THE 'SWISS MADE' SPIRE OF HOPE
THE TOP SECTION
The top section - minus its solid tip - awaits final polishing and transport to Belfast
THE CORE OF THE MAIN SECTION
The core of the main section of the Spire awaits cladding with semi circular stainless steel sheet which is over an inch in depth.
HOPE HAS A STEEL EXTERIOR
The semi-circular sheet steel which will form the exterior of the main part of the Spire which is directly above the Cathedral roof.
THE INTERIOR TIP OF THE SPIRE
John McCalister, Board member with responsibility for buildings, with the solid steel tip of the Spire which will be inside the Cathedral above the Choir.
THE VERY TOP OF IT ALL
Ken Patterson, the project leader, with the solid steel tip of the Spire of Hope. He has not promised to go up there once a week to polish it! The top of the Spire will be 300 feet above ground level.
COMING UP - FOUR FINS
Four fins - none of which you want to fall on your toes - will both position the Spire of Hope centrally in the tower and recess and fix the Spire to the structure of the Cathedral.
THE VERY CRUCIAL COMPONENT
Two Swiss and two Belfast members of the project team with a most important component - this will hold the top of the fins in place - see the brackets, the bottom of the spire will go down the way from this part, and the crane operators with total precision will have to position the top of the Spire directly on the two vertical spikes. Then the stainless steel bolts will be placed and tightened; the whole lot will be welded together - and the job is planned to be good for 100 years. Wind speeds of less than 5 mph are necessary before this operation placing the top of the Spire in position can be attempted.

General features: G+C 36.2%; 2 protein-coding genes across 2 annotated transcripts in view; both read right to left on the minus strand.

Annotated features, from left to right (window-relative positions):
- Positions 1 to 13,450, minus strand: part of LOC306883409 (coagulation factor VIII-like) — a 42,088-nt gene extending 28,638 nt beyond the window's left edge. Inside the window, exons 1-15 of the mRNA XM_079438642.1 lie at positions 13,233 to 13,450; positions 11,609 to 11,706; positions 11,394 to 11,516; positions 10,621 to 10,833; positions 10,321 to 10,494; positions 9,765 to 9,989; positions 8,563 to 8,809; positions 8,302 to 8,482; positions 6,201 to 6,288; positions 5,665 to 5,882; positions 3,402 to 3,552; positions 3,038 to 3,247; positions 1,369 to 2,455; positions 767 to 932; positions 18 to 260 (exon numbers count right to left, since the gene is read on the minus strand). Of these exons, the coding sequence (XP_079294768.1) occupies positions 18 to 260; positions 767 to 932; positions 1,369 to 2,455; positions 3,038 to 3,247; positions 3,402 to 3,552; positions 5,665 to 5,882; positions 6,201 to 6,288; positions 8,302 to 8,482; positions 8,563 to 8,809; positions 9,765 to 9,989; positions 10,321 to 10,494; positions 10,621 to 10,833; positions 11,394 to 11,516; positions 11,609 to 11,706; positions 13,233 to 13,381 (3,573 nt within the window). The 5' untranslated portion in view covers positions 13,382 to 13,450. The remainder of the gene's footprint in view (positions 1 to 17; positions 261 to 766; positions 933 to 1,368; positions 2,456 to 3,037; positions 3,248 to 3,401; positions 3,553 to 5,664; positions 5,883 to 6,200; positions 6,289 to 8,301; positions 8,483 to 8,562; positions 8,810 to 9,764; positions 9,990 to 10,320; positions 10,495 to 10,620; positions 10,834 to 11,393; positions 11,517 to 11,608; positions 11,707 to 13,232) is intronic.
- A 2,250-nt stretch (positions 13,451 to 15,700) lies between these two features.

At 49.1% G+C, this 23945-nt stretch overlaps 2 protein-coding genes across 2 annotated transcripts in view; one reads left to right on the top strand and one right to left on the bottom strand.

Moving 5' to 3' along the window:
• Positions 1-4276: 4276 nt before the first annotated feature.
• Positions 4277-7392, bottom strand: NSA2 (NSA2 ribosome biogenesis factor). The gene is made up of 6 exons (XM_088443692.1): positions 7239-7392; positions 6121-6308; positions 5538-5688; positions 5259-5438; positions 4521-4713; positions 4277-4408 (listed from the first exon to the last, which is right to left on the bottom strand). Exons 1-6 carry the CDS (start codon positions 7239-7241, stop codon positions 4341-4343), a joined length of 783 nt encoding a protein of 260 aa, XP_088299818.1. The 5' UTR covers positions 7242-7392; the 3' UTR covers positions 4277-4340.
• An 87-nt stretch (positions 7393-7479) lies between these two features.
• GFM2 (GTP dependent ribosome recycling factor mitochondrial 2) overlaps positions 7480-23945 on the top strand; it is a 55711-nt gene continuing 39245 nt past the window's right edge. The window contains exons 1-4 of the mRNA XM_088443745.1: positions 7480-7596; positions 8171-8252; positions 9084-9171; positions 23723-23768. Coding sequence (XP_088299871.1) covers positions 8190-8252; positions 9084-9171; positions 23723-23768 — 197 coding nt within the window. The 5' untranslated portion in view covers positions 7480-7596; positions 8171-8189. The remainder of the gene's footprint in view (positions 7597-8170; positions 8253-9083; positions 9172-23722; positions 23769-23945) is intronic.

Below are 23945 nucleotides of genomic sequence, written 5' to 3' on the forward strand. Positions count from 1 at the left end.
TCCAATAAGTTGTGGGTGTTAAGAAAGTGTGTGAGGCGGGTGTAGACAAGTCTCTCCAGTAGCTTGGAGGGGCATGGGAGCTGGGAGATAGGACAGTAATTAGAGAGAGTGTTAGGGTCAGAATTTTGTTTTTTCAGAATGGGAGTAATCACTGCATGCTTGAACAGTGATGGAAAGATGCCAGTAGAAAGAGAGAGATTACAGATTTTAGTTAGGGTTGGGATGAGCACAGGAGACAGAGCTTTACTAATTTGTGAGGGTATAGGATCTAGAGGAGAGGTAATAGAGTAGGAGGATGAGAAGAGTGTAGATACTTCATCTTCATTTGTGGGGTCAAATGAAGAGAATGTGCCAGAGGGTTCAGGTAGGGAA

NO SPIT BUT PLENTY OF POLISH
This operator has the task of polishing the components of the Spire to ensure that the finish is up to standard. The main part of the Spire will not be polished until it is assembled in the Cathedral car park. The polishing of the entire Spire is necessary to cloak the lines of the welding. Do come round and see our etchings! For six weeks the car park on the Talbot Street side of the Cathedral will be a massive welding shop and assembly plant.